# Ground potential differnet between 2 bldgs

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Why would there be a 3 volt difference between the grounds on 2 buildings that are wired to the same meter?

I have an out building at my house which is wired to the hosue but the ground reads voltage between the house and the out building's wiring..

Is this usual?

thanks

- Mike

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Yes, If you want them at the same potential then you are going to have to run a seperate ground wire from your out building to your main buildings ground connection point. Depending on the distance will deturmine the ground wires gauge. You can try adding a new ground rod to your out building and your main building. A Hammer drill works great for driving in ground rods. Re do and retighten all of your grounds.

RJ

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Mike-

The 3 volts is probably caused by different currents flowing in the two

240 VAC lines.

The difference current flows through the neutral wire back to the transformer on the power pole, and a voltage difference will exist due to the IR-drop. In other words, you are only measuring part of the circuit. There is likely more voltage dropped between the transformer and the main power box at the house.

Another interesting measurement is the difference between each side of the

240 VAC and neutral. I had a problem with bright flickering lights and found there was a loose connection where the neutral wire connected inside the main power box. If the connection had completely broken, there might have been equipment damage resulting from unbalanced loads causing wildly different voltages on the two sides.

Three volts sounds low, but it could be the symptom of a more serious problem.

Fred

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Another interesting measurement is the difference between each side of the

I was thinking that the neutral / ground wire might have a bad connection and was actually worrying about exactly what you were saying.. I guess I'll check out the neutral lug in the main breaker panel.

-Mike

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Yes, there will usually be a potential difference between different ground points remote from each other, even if they are electrically bonded. It depends largely on the earth resistivity at the remote point and the wire gauge used for the run back to the main distribution ground point.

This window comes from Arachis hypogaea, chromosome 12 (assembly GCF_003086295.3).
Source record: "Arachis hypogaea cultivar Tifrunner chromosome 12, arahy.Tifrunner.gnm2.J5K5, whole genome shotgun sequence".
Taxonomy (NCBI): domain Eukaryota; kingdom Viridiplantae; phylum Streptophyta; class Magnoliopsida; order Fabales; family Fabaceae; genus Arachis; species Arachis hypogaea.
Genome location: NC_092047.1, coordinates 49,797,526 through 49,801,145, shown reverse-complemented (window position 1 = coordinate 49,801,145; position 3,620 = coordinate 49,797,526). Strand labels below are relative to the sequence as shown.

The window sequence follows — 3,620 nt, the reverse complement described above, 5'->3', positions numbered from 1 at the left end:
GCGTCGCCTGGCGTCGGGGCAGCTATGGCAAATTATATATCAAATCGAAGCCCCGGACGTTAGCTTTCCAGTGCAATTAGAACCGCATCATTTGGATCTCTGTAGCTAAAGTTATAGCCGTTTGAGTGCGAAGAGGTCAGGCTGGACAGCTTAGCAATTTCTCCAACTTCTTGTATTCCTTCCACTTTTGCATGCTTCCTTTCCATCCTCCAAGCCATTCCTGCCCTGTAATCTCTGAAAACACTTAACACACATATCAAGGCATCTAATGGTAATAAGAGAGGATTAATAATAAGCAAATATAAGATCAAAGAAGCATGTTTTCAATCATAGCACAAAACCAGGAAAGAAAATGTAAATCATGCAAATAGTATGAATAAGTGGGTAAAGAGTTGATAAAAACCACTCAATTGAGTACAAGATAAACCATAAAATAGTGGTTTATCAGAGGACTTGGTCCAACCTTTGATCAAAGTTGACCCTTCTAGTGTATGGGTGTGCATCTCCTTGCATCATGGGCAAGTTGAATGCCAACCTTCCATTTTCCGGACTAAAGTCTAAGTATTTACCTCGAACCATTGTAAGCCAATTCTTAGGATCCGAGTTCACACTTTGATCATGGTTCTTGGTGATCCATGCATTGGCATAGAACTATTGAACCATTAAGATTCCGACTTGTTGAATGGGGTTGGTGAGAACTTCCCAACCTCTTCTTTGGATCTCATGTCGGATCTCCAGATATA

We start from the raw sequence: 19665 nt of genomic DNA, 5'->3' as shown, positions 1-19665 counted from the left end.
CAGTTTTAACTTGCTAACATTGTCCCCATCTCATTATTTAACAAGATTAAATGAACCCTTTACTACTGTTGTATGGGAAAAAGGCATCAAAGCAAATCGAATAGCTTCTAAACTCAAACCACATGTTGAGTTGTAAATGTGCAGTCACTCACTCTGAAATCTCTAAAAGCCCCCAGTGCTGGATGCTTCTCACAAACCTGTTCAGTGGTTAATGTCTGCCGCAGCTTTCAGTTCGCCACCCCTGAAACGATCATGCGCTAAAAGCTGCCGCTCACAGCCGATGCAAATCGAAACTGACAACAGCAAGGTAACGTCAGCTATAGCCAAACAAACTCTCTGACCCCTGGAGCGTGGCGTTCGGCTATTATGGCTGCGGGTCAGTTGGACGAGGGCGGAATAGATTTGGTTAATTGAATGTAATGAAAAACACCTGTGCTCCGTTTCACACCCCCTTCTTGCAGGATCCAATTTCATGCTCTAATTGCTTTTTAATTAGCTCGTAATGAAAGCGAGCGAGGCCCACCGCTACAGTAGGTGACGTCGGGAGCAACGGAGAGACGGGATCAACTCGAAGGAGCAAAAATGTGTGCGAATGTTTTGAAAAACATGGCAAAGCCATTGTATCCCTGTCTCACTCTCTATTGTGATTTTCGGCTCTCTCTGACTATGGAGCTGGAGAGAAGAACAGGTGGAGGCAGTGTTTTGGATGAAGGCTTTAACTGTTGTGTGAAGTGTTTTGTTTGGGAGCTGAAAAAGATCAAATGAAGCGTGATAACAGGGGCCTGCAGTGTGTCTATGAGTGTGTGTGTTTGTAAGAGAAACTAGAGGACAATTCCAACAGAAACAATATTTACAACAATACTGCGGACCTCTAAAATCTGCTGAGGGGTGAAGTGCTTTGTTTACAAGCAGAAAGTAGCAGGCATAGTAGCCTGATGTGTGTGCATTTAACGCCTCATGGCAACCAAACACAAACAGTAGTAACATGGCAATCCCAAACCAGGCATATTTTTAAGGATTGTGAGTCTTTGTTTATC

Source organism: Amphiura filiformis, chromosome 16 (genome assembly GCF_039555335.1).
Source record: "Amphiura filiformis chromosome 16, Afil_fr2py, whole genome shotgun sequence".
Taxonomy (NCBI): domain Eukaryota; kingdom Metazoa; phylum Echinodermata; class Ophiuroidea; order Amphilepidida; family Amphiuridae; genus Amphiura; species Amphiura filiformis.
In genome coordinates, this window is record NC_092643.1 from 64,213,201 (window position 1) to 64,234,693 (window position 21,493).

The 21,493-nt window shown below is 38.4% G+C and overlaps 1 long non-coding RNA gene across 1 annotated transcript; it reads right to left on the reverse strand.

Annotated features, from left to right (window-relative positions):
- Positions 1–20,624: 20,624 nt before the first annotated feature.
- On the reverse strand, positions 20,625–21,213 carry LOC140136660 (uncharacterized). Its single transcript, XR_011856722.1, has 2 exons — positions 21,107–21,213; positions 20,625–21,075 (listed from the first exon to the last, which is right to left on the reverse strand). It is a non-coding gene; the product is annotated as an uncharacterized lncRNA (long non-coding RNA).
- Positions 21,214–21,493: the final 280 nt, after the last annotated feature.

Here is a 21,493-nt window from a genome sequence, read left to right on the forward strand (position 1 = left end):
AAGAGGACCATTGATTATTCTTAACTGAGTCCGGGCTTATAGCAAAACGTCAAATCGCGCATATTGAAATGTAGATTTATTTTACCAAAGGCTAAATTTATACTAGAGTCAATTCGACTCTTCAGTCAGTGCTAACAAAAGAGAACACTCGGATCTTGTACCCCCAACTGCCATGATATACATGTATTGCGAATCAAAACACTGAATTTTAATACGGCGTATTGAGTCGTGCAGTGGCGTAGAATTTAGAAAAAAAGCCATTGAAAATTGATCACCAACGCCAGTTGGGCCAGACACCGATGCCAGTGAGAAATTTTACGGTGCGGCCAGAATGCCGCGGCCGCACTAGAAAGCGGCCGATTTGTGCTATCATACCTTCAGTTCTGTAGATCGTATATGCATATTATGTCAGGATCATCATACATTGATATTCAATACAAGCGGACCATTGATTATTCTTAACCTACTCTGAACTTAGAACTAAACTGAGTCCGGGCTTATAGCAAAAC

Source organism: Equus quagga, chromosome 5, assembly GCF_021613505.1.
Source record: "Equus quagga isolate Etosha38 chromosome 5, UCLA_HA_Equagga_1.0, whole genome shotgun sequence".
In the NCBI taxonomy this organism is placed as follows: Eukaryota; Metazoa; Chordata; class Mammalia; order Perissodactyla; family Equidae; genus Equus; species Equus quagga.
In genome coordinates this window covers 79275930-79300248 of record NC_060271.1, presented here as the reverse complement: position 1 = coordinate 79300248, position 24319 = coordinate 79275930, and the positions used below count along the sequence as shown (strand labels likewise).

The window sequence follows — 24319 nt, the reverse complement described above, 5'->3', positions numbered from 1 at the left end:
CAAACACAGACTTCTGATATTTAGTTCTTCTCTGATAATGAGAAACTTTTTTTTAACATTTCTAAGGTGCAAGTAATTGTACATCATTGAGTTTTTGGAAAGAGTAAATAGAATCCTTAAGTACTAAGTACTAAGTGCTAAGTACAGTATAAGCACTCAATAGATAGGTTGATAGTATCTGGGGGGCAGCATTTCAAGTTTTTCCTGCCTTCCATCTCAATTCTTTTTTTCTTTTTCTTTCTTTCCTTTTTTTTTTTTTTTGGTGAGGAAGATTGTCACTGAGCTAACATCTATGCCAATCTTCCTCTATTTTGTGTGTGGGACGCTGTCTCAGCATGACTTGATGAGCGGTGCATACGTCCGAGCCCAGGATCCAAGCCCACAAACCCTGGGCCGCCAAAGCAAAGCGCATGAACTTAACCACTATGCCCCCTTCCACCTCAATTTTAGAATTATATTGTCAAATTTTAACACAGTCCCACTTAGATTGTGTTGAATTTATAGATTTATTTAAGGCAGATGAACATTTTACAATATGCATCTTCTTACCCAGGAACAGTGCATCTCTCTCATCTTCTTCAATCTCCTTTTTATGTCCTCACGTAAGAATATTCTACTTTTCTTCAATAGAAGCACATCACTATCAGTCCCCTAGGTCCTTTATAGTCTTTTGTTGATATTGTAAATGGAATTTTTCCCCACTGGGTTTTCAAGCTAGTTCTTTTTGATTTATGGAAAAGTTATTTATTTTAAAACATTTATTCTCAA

Essentially, to provide a good grounding system at a location you need to have multiple ground rods (each one at least 3M long) driven into the ground at selected locations determined by resistivity testing, and then interconnectiong all of them using an appropriate gauge conductor and then bonding this network to the main earth point for the property. Can be a very expensive project.

In telecommunications, every major telephone exchange will have an extensive matting of heavy gauge copper mesh buried deep below the building and extending for some distance around the perimeter in order for the lowest possible earth resistance to be obtained. When checking the potential difference between the exchange earth and the earth provided for the electrical supply, it is not unusual for a heavy current of many amps to be measured, thus indicating a substantial difference in resistance between the 2 earths.

Here's an Australian website blurb on ground rods and their use.

Galmar is a Polish company so visit their website.

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Yes, earth has its own conductivity and voltage differences.... I read an idea just stringing a long wire east/west would generate electricity...never tried it... I know they tried it in space once...

But in La Canada, CA, my uncle built our home on a mountain in DG (decomposed granite) and because of such long run of pipes, he made a really good ground...said its from old days of farm houses that had lightning rods on the barns....

He dug a 3-4 foot hole 1 ft. dia, then mixed up a batch of clay/sand/rock salt to pour in it...and wet it with water......said the salt will permeate further into the earth over time.......then used a 1" copper rod about 6ft long and drove it into it..then connected a large clamp to our incoming water pipe...then also continued the large wire to our incoming power box ground with another clamp on the conduit and box....

He said lightning now has a very good path into the earth....and any galvanic action between our water pipes and surrounding mineral deposits or other neighbors pipes will be minimal....there's might all corrode away, but ours wouldn't...??

We never had any problems...and my Crystal set radio with my 50ft antenna on the roof worked great too!!

I once was in Malta on a wooden ship which had a full copper plated bottom over the wood up to the water line...and any other ships docked nearby would have all its zinc anodes dissapear very fast....and any steel fittings/props etc. disolve away......very scary....big harbor battery's ha ha....

Copper rules.....

Now days there is actual meters which measure the electric current between the ships hull and surrounding water, and can inject electric current to diminish the galvanic action....helps kill marine growth too.... Having to drydock a large ship to clean hulls/replace zinc anodes isn't cheap.....electrolysis sucks -

Gerry

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There wouldn't be any power generated unless a magnetic field was CHANGING (cutting) thru your wire. The Nasa project was to see if they could change the orbit of the satellite and conversely induce a current (generate electricity) using a long wire and electricity.

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